The following is a collection of statements published in the New York Times about Robert S. Mueller, from 2001 to today.
Robert Swan Mueller III was named today by President Bush to be director of the Federal Bureau of Investigation.
Mr. Mueller is a seasoned federal prosecutor and a man made for law enforcement.
Mr. Mueller is well known and respected within the often-closed ranks of the bureau.
Mr. Mueller was reluctant to criticize the bureau after the 1992 siege in Ruby Ridge.
Mr. Mueller approved an unusual subpoena of a reporter’s telephone records.
Mr. Mueller faced criticism over the perception that senior officials were given lenient treatment for wrongdoing.
Mr. Mueller transformed the FBI into a counterterrorism agency after the September 11 attacks.
Mr. Mueller was accused of misstating the facts when he said repeatedly after September 11 that the bureau had known nothing that could have prevented the hijackings.
Mr. Mueller acknowledged that the attacks of September 11 might have been preventable if officials in his agency had responded differently.
Mr. Mueller may have been liable for policies adopted after September 11 that subjected hundreds of people to beatings, humiliating searches and other abuses.
Mr. Mueller was sent an urgent report about abuses included strangulation, beatings, placement of lit cigarettes into the detainees’ ear openings and unauthorized interrogations.
Mr. Mueller took personal responsibility for the collapse of the FBI’s software upgrade project, which was riddled with technical, management and scheduling problems, and came up $57 million short.
Mr. Mueller was accused of withholding information on the anthrax investigation and other issues.
Mr. Mueller defended more than 100 instances in which FBI agents had improperly conducted surveillance of antiwar groups.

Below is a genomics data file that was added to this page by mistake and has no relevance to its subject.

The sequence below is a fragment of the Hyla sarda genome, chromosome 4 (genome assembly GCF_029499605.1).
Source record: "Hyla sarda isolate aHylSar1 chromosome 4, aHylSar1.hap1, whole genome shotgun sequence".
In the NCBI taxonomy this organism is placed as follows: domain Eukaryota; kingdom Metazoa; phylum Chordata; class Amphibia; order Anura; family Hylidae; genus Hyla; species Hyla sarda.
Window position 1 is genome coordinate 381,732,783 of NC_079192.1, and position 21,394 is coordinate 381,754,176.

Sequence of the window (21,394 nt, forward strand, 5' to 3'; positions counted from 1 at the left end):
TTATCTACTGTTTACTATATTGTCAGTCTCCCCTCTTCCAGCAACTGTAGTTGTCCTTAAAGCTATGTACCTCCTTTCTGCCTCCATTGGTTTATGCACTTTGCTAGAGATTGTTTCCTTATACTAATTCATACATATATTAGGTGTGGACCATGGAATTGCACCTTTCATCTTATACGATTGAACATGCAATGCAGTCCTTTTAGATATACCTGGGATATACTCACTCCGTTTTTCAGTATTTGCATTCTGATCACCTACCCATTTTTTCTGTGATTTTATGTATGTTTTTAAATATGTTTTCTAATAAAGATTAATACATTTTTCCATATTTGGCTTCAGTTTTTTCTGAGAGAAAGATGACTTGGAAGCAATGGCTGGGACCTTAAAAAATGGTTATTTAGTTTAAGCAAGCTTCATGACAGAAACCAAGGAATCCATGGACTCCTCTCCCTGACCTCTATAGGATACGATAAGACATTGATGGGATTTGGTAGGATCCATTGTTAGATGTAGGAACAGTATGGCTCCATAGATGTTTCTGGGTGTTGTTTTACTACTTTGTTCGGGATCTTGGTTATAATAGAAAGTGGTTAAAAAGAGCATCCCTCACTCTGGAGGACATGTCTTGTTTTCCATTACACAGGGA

Mr. Mueller did not know how many of his agents had cheated on an important exam on the bureau’s new policies on surveillance.
Mr. Mueller defended the FBI’s authority to use physical surveillance and undercover interviews in terrorism cases without specific evidence of wrongdoing.
Mr. Mueller embraced responsibility for the FBI’s improper use of the USA Patriot Act to obtain information about people and businesses.
Mr. Mueller said he would move swiftly to fix the FBI’s mishandling of demands for records under the Patriot Act.
Mr. Mueller warned against dismantling [the NSA] surveillance program that is keeping records of billions of domestic phone calls by Americans.
Robert Swan Mueller III, a former FBI director, was appointed today as special counsel to oversee the investigation into ties between President Trump’s campaign and Russian officials.
Mr. Mueller is a former federal prosecutor with an unblemished reputation.
Mr. Mueller is a retired FBI director and one of the most respected figures in law enforcement.
Mr. Mueller is a veteran, highly respected, Republican-appointed law enforcement official.
Mr. Mueller is a buttoned-down, buttoned-up boy scout.
Mr. Mueller is taken seriously as Mr. Clean Marine, a Republican willing to stand on principle even against other Republicans.
Mr. Mueller is vigorously investigating the Trump campaign.
Mr. Mueller has a spreading net that will ensnare the guilty.
Mr. Mueller is not in search of a conjurer but a culprit, and he’ll shine a light in every dark corner.
Robert Mueller is circling this White House like a hawk preparing to descend on a chicken coop.
Mr. Mueller has a hide thick enough to protect him from these attacks.
Mr. Mueller is carefully cultivating a rare reputation for independence and fairness.
Mr. Mueller counts patience, humility and honesty as the virtues he lives by.
Mr. Mueller is surely aware of additional evidence, of aggravating or mitigating facts, that the public does not know.
[Trump] has never faced questioning from someone like Mr. Mueller, a veteran prosecutor and former FBI director who has a dozen experienced litigators behind him.
Mr. Mueller’s team will be well prepared to ask the president about his own knowledge and involvement.
“I’m looking forward to it, actually,” Mr. Trump said of talking to Mr. Mueller.
Mueller used to tell his colleagues at the Justice Department, “If you live by the press, you die by the press.”